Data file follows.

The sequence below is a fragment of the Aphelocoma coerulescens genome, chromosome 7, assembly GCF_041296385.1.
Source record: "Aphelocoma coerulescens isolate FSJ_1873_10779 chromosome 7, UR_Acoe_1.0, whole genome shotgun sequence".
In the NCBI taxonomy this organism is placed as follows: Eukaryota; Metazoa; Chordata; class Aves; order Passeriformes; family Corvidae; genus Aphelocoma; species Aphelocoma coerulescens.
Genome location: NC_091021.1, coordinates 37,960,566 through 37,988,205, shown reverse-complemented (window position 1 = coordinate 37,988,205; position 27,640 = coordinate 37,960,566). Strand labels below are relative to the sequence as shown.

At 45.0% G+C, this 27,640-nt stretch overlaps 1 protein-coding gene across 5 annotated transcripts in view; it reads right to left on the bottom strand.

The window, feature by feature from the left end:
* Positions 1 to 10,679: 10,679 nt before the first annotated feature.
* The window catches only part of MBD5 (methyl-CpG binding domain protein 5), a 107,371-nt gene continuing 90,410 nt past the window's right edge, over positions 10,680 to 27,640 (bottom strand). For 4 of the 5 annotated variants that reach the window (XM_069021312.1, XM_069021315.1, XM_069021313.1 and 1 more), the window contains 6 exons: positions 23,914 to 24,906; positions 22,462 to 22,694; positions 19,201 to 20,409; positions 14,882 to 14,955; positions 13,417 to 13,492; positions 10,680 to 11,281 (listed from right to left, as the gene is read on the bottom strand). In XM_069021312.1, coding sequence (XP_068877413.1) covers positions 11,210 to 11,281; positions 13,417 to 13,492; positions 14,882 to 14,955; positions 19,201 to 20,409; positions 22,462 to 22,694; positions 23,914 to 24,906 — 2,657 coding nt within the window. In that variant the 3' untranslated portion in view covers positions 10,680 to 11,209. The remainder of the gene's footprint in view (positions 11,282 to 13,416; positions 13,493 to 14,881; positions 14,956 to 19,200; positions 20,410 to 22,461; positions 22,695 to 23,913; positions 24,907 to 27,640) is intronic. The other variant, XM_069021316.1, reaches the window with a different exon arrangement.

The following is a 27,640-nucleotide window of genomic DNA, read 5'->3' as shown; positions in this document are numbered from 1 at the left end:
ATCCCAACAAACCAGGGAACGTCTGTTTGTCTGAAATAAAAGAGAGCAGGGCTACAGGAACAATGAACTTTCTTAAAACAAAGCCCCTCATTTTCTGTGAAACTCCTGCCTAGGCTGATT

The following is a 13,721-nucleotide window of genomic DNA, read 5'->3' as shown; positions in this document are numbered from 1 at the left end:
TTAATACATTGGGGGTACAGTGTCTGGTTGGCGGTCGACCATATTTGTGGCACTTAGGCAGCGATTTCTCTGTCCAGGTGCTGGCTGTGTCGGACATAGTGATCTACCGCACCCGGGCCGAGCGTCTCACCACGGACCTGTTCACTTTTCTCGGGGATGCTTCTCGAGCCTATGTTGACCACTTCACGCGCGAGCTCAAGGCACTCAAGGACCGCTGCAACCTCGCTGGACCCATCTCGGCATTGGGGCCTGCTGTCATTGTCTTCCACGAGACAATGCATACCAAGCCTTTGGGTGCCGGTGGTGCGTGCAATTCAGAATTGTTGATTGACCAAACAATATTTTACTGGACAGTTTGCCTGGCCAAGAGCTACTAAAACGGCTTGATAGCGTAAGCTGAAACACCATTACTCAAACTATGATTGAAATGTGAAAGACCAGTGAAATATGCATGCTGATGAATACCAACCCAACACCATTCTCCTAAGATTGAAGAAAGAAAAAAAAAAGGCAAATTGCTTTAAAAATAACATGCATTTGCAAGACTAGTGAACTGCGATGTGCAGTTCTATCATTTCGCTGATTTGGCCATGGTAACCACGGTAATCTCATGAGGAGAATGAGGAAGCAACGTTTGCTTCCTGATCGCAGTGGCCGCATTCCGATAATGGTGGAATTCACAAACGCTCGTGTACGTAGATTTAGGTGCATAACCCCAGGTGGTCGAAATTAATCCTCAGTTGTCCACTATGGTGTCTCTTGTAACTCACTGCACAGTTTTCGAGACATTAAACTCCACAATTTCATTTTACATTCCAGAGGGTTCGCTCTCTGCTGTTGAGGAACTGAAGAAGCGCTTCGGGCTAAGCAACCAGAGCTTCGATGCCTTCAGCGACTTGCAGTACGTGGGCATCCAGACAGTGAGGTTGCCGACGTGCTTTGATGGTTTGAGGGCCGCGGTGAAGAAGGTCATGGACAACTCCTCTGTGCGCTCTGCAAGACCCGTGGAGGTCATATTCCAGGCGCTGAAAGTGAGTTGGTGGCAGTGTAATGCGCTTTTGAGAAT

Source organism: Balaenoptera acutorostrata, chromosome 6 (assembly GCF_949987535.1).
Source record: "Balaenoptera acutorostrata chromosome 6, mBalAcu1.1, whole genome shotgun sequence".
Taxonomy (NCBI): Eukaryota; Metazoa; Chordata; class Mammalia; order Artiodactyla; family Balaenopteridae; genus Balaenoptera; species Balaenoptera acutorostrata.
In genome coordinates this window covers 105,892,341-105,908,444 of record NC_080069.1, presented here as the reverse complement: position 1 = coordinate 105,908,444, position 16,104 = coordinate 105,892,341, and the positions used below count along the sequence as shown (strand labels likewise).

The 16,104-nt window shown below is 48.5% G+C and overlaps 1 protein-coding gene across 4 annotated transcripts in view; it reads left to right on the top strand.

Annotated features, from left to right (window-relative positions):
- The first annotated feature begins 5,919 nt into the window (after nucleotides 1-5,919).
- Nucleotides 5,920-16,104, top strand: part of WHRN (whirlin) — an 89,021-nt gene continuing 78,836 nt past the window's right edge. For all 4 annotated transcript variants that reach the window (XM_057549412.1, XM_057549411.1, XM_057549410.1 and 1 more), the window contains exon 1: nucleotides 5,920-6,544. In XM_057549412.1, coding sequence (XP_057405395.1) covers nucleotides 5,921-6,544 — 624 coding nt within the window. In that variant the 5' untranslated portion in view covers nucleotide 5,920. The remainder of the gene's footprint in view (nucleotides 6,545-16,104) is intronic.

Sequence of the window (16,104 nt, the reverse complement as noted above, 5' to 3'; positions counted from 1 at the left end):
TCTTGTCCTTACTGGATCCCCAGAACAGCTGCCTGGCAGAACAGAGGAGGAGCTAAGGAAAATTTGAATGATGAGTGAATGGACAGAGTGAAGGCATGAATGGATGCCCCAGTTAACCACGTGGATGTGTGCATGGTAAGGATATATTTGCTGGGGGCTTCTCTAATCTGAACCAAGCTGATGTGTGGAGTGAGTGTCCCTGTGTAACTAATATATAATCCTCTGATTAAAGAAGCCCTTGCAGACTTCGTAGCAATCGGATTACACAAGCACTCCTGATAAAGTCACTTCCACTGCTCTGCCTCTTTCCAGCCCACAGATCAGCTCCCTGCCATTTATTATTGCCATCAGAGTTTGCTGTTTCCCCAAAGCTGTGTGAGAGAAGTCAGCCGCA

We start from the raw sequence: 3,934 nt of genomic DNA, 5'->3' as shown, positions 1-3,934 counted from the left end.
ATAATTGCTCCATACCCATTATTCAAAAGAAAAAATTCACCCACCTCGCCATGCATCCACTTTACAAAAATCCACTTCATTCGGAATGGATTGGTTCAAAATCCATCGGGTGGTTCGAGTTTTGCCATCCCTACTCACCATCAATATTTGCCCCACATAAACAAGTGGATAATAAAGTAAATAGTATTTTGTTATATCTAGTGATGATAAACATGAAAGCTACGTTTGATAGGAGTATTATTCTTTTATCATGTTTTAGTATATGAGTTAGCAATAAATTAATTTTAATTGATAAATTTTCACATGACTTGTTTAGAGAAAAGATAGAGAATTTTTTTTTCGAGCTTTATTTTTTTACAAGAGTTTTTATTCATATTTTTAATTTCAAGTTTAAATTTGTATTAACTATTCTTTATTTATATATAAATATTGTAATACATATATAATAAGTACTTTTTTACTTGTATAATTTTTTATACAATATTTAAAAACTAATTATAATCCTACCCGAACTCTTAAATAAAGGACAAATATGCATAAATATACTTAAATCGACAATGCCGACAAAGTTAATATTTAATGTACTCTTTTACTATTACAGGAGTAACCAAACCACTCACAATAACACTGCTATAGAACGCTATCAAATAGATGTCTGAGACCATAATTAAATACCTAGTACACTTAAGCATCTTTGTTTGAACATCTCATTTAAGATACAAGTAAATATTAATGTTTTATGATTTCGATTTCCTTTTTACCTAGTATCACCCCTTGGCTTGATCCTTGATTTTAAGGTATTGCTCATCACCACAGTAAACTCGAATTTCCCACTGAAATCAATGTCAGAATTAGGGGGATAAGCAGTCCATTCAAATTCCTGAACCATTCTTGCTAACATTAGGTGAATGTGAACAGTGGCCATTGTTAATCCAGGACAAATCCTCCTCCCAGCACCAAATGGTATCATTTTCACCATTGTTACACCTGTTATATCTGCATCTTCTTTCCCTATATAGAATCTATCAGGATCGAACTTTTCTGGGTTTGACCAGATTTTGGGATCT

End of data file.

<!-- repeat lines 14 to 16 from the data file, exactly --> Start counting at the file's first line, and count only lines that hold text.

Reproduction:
Source record: "Balaenoptera acutorostrata chromosome 6, mBalAcu1.1, whole genome shotgun sequence".
Taxonomy (NCBI): Eukaryota; Metazoa; Chordata; class Mammalia; order Artiodactyla; family Balaenopteridae; genus Balaenoptera; species Balaenoptera acutorostrata.
In genome coordinates this window covers 105,892,341-105,908,444 of record NC_080069.1, presented here as the reverse complement: position 1 = coordinate 105,908,444, position 16,104 = coordinate 105,892,341, and the positions used below count along the sequence as shown (strand labels likewise).